Britain has joined the U.S. in offering help to secure the release of more than 200 Nigerian schoolgirls kidnapped by Islamist militant group Boko Haram amid growing outrage over the failure to find the girls.
The group’s leader threatened to sell the girls “in the market” in a video obtained Monday by the AFP news agency.
The United Nations warned Boko Haram that doing so could constitute crimes against humanity, saying Tuesday it was “deeply concerned” by the video.
“There is an absolute prohibition against slavery and sexual slavery in international law,” said Rupert Colville, spokesperson for the U.N. High Commissioner for Human Rights. “The girls must be immediately returned, unharmed, to their families.”
Colville told a briefing Tuesday that the U.N. has contacted Nigeria’s president and urged the government “to ensure that it spares no effort” to bring the girls home.
It has been weeks since the girls were taken from their secondary school in the northeastern town of Chibok. The failure to find them has sparked anger and global protests.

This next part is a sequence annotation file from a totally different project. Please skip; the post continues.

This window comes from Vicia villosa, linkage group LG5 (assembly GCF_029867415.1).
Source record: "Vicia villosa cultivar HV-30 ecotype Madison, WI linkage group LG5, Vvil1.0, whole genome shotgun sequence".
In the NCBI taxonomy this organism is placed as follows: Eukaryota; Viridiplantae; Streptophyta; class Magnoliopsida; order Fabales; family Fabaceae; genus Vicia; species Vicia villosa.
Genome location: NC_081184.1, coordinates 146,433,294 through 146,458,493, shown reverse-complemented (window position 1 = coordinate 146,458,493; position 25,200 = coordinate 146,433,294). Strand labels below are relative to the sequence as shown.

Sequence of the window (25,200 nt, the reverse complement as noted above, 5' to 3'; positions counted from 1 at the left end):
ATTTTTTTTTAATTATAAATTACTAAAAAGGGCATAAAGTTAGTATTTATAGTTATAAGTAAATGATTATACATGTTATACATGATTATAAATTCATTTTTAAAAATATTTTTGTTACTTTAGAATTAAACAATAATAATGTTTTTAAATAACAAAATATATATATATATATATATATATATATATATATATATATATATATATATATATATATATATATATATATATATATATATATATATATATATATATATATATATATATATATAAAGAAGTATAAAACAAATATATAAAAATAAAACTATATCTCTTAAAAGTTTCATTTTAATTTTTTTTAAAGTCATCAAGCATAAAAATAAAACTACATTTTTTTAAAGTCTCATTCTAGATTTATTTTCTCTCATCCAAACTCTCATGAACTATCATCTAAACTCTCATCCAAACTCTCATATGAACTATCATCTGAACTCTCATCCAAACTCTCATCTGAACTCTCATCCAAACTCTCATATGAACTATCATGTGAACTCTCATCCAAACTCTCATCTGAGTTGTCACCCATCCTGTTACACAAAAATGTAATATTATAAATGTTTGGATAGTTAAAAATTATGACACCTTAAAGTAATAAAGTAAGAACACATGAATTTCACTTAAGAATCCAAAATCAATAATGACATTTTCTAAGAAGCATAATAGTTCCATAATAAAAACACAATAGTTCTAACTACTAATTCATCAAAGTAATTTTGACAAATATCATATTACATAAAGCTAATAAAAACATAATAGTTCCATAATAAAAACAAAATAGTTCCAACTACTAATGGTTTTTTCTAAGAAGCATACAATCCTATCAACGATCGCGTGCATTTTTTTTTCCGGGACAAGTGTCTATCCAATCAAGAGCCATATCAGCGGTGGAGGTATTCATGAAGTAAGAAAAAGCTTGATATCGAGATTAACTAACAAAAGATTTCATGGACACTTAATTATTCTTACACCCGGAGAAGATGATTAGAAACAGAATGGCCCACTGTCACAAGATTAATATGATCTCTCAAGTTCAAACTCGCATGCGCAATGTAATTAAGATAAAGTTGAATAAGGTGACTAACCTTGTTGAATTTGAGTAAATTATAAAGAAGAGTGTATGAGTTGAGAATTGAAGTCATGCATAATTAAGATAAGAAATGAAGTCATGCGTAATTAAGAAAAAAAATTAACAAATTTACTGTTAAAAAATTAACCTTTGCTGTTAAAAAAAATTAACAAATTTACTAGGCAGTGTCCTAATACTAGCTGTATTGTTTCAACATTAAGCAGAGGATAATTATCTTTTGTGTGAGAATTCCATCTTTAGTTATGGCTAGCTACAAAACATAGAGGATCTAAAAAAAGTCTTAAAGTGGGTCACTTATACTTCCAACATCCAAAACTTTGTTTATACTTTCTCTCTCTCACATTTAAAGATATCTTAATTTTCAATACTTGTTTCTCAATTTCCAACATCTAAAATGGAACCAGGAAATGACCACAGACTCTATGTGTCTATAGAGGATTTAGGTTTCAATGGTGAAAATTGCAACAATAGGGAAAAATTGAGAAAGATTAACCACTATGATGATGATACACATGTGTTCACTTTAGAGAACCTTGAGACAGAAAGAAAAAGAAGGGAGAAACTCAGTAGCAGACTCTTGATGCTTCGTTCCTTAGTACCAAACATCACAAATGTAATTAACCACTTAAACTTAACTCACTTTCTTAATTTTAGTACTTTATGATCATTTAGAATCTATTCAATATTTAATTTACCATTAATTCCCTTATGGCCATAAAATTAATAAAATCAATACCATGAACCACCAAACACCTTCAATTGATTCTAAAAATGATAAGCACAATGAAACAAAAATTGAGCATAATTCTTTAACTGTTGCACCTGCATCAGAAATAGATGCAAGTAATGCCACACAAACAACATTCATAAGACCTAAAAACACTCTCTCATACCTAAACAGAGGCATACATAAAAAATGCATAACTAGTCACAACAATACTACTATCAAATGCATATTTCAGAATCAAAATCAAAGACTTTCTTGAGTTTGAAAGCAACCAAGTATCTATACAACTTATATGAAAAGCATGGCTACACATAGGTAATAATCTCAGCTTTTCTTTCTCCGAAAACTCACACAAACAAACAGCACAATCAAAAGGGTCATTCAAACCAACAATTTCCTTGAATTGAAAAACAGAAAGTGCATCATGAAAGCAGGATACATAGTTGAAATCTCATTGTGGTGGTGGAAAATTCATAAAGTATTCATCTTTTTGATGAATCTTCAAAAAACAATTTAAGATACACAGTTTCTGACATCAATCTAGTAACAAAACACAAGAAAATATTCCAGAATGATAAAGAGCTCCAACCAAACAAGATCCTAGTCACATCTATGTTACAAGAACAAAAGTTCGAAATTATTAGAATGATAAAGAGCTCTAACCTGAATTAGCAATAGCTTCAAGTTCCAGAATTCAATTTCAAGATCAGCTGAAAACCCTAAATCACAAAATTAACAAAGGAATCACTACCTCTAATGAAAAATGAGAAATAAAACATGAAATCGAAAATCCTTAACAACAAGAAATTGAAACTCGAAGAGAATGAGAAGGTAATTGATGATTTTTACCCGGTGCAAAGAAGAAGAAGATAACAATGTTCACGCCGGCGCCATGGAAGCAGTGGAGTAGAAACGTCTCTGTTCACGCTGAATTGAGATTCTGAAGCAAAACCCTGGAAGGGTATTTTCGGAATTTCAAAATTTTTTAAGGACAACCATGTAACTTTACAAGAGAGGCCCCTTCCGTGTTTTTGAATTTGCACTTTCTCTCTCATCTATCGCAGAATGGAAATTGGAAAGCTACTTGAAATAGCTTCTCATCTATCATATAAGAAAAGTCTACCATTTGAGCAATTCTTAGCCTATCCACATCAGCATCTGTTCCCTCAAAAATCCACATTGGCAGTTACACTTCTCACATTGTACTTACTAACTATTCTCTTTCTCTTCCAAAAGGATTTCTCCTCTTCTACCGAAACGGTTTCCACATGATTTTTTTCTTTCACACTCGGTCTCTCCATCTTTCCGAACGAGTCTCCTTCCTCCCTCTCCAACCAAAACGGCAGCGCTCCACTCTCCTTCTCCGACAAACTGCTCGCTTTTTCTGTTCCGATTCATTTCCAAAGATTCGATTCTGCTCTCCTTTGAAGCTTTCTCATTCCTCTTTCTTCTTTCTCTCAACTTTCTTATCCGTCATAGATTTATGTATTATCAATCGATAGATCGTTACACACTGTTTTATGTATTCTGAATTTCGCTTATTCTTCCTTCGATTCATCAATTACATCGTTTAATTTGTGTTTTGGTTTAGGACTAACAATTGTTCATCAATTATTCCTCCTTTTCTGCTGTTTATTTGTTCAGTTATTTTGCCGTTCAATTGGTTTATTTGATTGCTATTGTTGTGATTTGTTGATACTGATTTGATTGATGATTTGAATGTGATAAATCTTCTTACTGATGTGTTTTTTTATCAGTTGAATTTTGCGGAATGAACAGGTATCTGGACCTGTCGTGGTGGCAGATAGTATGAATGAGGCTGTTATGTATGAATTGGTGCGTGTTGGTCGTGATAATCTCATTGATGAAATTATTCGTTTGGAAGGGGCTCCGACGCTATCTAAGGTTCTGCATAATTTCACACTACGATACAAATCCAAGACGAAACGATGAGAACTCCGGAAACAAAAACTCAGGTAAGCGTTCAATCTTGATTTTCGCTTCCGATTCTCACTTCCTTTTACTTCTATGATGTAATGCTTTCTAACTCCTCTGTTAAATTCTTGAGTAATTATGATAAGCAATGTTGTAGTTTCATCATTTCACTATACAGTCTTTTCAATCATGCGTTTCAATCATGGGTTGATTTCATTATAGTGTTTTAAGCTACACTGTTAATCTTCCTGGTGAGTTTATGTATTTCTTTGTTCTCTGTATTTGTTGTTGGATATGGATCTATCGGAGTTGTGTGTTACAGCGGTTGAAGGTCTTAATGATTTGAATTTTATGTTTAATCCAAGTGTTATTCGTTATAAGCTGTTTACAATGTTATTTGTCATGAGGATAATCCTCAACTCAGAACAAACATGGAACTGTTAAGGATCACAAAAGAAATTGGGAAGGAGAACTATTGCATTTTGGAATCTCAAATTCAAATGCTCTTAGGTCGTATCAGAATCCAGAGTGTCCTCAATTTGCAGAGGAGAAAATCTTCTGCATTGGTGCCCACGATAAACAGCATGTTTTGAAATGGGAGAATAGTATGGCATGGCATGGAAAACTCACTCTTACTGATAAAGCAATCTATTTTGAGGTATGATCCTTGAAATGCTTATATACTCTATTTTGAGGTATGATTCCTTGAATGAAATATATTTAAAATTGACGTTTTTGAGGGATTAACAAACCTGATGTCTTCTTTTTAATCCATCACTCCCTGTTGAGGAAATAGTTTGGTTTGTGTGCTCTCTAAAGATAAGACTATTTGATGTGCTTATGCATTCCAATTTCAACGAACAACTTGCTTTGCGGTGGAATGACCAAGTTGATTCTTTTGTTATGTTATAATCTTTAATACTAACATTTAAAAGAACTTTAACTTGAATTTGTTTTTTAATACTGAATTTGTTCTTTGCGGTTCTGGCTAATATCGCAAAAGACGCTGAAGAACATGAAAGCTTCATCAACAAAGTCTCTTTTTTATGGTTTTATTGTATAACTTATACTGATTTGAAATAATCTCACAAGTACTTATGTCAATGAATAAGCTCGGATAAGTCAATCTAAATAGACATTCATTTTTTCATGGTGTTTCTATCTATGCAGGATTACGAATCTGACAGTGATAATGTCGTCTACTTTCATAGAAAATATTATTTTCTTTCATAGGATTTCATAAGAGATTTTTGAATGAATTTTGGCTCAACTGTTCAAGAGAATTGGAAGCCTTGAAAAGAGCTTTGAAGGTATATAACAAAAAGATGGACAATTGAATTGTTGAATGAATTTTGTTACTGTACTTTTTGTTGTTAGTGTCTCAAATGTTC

With pressure mounting on the Nigerian government to find them, a growing chorus of voices is urging President Goodluck Jonathan to accept outside assistance.
Britain’s Foreign Office William Hague confirmed on Tuesday that the U.K. stands ready to help find the girls.
“Britain is offering assistance but of course the primary responsibility will rest with the Nigerians,” he said in a statement. “I hope they will do what is necessary to reunite these girls with their families.”
The Foreign Office told NBC News that assistance could take the form of planning or operational support in the short term.
His comments came as the Reuters news agency reported that suspected Boko Haram gunmen kidnapped eight more girls between the ages of 12 and 15 overnight from the village of Warabe in northeast Nigeria.
The State Department also has said it is talking to Nigeria about how it can help find the girls.
On Monday, Sen. Chris Coons criticized the Nigerian president for a "lack of urgency and alarm" over the kidnappings.
"The U.S. stands ready to assist the Nigerian government in locating the girls and the perpetrators, and has offered to do everything possible to bring them home," Coons said in a statement. "President Jonathan should accept this assistance immediately, and apply a degree of urgency to this search with the help of U.S. experts."
A worldwide campaign to raise awareness about the girl’s plight using the hashtag #BringBackOurGirls has drawn in international figures from Hillary Clinton to young rights activist Malala Yousafzai.
First published May 6 2014, 4:29 AM